2nd October 2022
Switzerland has the most glaciers of any country in Europe. This summer they lost 6% of their size. Several have virtually disappeared with the situation described as ‘disastrous’.
“2022 was a disastrous year for Swiss glaciers: all ice melt records were smashed by the great dearth of snow in winter and continuous heatwaves in summer,” said the Swiss Academy of Sciences.
It drew up its report from data collected by Glamos, the Swiss glacier monitoring network.
It is nearly double the previous record ice loss of 2003.
Over six metres of ice melted this year on the Konkordiaplatz summit in the Great Aletsch Glacier in the south, near the Italian border.
Some small glaciers have virtually vanished:
- Pizol in the east near Liechtenstein,
- Vadret dal Corvatsch near St Moritz in the southeast,
- Schwarzbachfirn in central Switzerland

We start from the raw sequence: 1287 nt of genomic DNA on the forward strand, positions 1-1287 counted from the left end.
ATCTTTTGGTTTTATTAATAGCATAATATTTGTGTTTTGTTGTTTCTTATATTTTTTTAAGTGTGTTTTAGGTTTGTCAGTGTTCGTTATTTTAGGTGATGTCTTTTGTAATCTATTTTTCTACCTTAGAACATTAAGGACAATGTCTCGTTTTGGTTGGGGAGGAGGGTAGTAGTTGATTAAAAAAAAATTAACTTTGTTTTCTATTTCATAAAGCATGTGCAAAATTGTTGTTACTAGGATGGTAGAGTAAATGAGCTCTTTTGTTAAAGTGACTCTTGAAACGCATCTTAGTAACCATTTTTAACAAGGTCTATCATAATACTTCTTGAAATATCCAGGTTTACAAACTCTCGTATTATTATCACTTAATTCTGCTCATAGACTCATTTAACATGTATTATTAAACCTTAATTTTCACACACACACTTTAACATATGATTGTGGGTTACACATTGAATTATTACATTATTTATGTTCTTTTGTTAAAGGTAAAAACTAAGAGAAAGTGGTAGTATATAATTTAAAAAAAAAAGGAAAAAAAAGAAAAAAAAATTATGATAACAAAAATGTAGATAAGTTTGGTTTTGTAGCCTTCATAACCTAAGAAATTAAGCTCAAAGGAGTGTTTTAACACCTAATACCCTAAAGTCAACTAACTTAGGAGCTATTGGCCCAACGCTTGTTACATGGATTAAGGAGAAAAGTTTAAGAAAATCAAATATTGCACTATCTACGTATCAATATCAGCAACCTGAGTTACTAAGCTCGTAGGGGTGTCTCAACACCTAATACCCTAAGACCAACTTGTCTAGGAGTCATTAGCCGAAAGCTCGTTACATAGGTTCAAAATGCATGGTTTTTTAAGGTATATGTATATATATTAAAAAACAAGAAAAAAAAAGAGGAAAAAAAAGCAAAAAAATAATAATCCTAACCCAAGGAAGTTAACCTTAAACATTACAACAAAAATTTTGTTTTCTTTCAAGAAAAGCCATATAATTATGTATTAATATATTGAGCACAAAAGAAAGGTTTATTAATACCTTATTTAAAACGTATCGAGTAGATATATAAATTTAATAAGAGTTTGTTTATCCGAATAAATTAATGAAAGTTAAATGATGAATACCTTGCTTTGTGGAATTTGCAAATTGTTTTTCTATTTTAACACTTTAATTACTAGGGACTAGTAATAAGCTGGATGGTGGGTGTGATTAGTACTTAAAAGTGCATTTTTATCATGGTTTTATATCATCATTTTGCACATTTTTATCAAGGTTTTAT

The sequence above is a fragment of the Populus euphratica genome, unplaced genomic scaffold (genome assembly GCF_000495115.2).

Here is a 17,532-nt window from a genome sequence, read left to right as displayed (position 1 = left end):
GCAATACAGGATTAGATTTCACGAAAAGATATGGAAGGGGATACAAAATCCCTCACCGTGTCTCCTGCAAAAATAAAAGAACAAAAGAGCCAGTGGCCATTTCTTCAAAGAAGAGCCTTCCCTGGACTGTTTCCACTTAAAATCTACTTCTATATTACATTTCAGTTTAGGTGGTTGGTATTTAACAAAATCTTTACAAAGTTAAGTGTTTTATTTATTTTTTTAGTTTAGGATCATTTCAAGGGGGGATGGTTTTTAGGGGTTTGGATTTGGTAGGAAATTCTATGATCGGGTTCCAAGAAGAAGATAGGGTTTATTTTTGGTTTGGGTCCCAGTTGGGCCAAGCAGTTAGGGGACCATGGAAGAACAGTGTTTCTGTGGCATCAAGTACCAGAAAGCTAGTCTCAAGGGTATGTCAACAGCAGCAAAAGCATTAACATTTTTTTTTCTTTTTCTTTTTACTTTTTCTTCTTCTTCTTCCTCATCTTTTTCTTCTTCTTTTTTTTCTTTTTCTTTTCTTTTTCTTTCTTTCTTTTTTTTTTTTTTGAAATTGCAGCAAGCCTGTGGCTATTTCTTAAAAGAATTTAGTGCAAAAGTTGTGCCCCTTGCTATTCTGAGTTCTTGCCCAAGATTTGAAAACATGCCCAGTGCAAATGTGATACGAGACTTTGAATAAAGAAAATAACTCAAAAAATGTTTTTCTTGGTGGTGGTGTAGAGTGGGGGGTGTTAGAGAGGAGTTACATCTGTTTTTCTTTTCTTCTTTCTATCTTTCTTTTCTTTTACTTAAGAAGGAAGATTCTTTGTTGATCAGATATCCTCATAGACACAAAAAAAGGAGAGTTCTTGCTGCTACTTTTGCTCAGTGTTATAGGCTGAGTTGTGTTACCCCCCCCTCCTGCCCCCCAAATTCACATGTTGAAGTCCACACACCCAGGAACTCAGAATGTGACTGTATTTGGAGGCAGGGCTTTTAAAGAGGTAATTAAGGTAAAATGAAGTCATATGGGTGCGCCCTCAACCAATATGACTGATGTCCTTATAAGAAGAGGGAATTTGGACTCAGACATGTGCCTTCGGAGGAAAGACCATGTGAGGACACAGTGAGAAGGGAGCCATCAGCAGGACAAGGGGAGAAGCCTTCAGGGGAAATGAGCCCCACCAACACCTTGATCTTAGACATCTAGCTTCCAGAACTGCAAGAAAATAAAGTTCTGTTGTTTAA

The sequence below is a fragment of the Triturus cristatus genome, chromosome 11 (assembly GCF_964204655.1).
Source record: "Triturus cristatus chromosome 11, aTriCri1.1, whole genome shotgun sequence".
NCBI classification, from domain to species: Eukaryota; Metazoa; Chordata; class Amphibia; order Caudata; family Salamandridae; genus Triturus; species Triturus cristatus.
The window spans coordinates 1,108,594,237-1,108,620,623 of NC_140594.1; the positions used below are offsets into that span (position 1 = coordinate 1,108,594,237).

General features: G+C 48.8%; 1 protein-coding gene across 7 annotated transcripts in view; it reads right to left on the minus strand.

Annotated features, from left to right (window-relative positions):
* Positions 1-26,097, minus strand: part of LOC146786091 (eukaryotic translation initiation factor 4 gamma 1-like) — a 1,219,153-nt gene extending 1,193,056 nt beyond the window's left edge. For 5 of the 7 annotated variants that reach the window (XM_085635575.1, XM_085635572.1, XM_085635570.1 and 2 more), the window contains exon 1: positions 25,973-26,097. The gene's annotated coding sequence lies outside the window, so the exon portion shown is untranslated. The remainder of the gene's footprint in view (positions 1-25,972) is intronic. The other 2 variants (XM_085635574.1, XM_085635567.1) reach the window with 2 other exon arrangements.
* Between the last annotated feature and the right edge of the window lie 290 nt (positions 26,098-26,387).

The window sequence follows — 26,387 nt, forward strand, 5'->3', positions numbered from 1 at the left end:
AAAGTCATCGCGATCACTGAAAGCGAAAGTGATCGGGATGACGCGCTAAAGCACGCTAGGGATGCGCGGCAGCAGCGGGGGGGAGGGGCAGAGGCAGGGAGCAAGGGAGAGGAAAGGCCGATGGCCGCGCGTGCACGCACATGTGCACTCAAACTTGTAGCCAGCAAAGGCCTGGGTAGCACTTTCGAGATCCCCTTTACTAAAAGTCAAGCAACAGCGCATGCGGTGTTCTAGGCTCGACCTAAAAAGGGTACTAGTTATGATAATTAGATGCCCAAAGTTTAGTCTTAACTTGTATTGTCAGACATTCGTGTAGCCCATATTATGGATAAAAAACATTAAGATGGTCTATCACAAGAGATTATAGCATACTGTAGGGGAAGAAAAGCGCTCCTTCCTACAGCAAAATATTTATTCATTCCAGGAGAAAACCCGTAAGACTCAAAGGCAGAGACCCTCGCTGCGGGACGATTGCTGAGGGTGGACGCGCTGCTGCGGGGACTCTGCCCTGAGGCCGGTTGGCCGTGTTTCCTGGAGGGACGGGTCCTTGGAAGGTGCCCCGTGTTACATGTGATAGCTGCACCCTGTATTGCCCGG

There was a lack of winter snow, little summer snow and very high temperatures.
Another factor was a sandstorm from the Sahara in March that left particles of sand in the snow and ice that led to more heat from the sun being absorbed.
The latest report follows a study released in August that said Switzerland’s 1,400 glaciers have lost more than half their total volume since the early 1930s.
Temperatures in the Alps are rising by twice the global average with the outlook looking bleak.
The glacier ski areas in Switzerland were closed to the general public.
Efforts are being made in Switzerland to fight the situation.
The government has agreed a CHF3.2 billion (£2.93 billion) climate action package.
The money will be spent on several initiative:
- Subsidising a network of alpine photovoltaic plants.
- The replacement of fossil fuel heating systems with sustainable alternatives.
- The insulation and renovation of buildings.
The Glacier Initiative committee, that had wanted to ban the use of fosil fuel, said the plan would ensure that “effective and rapid climate protection can be realised in Switzerland”.
Some fear the days of summer skiing on glaciers are numbered.
If greenhouse gas emissions continue to rise the glaciers in the Alps are forecast to lose more than 80% of their mass by the end of the 21st century.